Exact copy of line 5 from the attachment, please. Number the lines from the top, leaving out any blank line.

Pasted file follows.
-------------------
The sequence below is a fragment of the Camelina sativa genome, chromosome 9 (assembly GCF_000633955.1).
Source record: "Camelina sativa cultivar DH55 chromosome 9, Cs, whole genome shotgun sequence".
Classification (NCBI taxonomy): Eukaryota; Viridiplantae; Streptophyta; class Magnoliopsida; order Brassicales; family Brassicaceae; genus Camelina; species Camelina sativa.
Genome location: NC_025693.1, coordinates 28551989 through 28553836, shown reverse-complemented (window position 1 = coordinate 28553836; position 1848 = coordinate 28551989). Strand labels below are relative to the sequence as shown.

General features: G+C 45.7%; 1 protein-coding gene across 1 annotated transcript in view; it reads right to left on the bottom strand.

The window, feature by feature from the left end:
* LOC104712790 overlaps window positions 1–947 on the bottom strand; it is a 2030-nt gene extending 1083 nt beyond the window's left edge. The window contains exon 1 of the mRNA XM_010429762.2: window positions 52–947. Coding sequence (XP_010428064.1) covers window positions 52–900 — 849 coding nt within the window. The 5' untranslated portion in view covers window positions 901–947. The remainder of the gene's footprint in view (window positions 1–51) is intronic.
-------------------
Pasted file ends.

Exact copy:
General features: G+C 45.7%; 1 protein-coding gene across 1 annotated transcript in view; it reads right to left on the bottom strand.